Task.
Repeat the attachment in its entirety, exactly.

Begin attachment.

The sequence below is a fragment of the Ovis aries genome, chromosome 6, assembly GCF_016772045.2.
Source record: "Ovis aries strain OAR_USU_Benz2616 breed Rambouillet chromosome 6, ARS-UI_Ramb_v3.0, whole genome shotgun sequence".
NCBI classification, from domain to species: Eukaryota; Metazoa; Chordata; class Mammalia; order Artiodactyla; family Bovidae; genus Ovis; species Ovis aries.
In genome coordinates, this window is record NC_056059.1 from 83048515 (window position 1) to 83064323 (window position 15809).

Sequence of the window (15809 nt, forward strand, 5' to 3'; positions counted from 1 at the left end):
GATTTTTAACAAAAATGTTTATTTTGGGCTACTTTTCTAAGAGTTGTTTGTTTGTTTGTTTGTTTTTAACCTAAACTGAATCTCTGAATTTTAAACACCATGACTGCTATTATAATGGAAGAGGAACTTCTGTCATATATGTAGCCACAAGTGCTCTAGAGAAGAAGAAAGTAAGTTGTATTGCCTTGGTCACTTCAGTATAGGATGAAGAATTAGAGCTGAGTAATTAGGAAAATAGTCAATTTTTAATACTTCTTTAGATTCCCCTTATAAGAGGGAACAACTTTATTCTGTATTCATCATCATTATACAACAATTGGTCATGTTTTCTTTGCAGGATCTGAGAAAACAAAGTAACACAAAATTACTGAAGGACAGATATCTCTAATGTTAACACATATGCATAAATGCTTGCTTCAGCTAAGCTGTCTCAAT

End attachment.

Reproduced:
The sequence below is a fragment of the Ovis aries genome, chromosome 6, assembly GCF_016772045.2.
Source record: "Ovis aries strain OAR_USU_Benz2616 breed Rambouillet chromosome 6, ARS-UI_Ramb_v3.0, whole genome shotgun sequence".
NCBI classification, from domain to species: Eukaryota; Metazoa; Chordata; class Mammalia; order Artiodactyla; family Bovidae; genus Ovis; species Ovis aries.
In genome coordinates, this window is record NC_056059.1 from 83048515 (window position 1) to 83064323 (window position 15809).

Sequence of the window (15809 nt, forward strand, 5' to 3'; positions counted from 1 at the left end):
GATTTTTAACAAAAATGTTTATTTTGGGCTACTTTTCTAAGAGTTGTTTGTTTGTTTGTTTGTTTTTAACCTAAACTGAATCTCTGAATTTTAAACACCATGACTGCTATTATAATGGAAGAGGAACTTCTGTCATATATGTAGCCACAAGTGCTCTAGAGAAGAAGAAAGTAAGTTGTATTGCCTTGGTCACTTCAGTATAGGATGAAGAATTAGAGCTGAGTAATTAGGAAAATAGTCAATTTTTAATACTTCTTTAGATTCCCCTTATAAGAGGGAACAACTTTATTCTGTATTCATCATCATTATACAACAATTGGTCATGTTTTCTTTGCAGGATCTGAGAAAACAAAGTAACACAAAATTACTGAAGGACAGATATCTCTAATGTTAACACATATGCATAAATGCTTGCTTCAGCTAAGCTGTCTCAAT